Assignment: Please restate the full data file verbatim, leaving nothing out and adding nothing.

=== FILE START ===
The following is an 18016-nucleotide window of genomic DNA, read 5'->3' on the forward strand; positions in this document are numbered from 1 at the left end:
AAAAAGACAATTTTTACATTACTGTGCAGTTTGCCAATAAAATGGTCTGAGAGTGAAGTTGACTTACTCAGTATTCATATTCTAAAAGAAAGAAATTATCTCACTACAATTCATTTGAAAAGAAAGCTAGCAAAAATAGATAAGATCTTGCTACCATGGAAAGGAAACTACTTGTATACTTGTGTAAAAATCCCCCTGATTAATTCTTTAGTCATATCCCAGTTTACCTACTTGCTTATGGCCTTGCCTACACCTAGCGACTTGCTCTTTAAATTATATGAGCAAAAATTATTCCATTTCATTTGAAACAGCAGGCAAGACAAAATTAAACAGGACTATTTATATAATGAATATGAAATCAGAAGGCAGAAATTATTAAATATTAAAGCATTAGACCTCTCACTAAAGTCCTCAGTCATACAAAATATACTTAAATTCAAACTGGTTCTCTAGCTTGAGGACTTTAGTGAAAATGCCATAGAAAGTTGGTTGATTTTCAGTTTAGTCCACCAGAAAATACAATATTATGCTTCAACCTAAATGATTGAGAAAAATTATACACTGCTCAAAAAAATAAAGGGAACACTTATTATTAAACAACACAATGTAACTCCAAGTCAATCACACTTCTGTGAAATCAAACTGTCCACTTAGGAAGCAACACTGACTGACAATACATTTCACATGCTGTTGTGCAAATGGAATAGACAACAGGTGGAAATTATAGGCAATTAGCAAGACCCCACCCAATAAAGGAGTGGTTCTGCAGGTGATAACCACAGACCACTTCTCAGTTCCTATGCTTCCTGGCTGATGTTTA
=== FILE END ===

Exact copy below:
The following is an 18016-nucleotide window of genomic DNA, read 5'->3' on the forward strand; positions in this document are numbered from 1 at the left end:
AAAAAGACAATTTTTACATTACTGTGCAGTTTGCCAATAAAATGGTCTGAGAGTGAAGTTGACTTACTCAGTATTCATATTCTAAAAGAAAGAAATTATCTCACTACAATTCATTTGAAAAGAAAGCTAGCAAAAATAGATAAGATCTTGCTACCATGGAAAGGAAACTACTTGTATACTTGTGTAAAAATCCCCCTGATTAATTCTTTAGTCATATCCCAGTTTACCTACTTGCTTATGGCCTTGCCTACACCTAGCGACTTGCTCTTTAAATTATATGAGCAAAAATTATTCCATTTCATTTGAAACAGCAGGCAAGACAAAATTAAACAGGACTATTTATATAATGAATATGAAATCAGAAGGCAGAAATTATTAAATATTAAAGCATTAGACCTCTCACTAAAGTCCTCAGTCATACAAAATATACTTAAATTCAAACTGGTTCTCTAGCTTGAGGACTTTAGTGAAAATGCCATAGAAAGTTGGTTGATTTTCAGTTTAGTCCACCAGAAAATACAATATTATGCTTCAACCTAAATGATTGAGAAAAATTATACACTGCTCAAAAAAATAAAGGGAACACTTATTATTAAACAACACAATGTAACTCCAAGTCAATCACACTTCTGTGAAATCAAACTGTCCACTTAGGAAGCAACACTGACTGACAATACATTTCACATGCTGTTGTGCAAATGGAATAGACAACAGGTGGAAATTATAGGCAATTAGCAAGACCCCACCCAATAAAGGAGTGGTTCTGCAGGTGATAACCACAGACCACTTCTCAGTTCCTATGCTTCCTGGCTGATGTTTA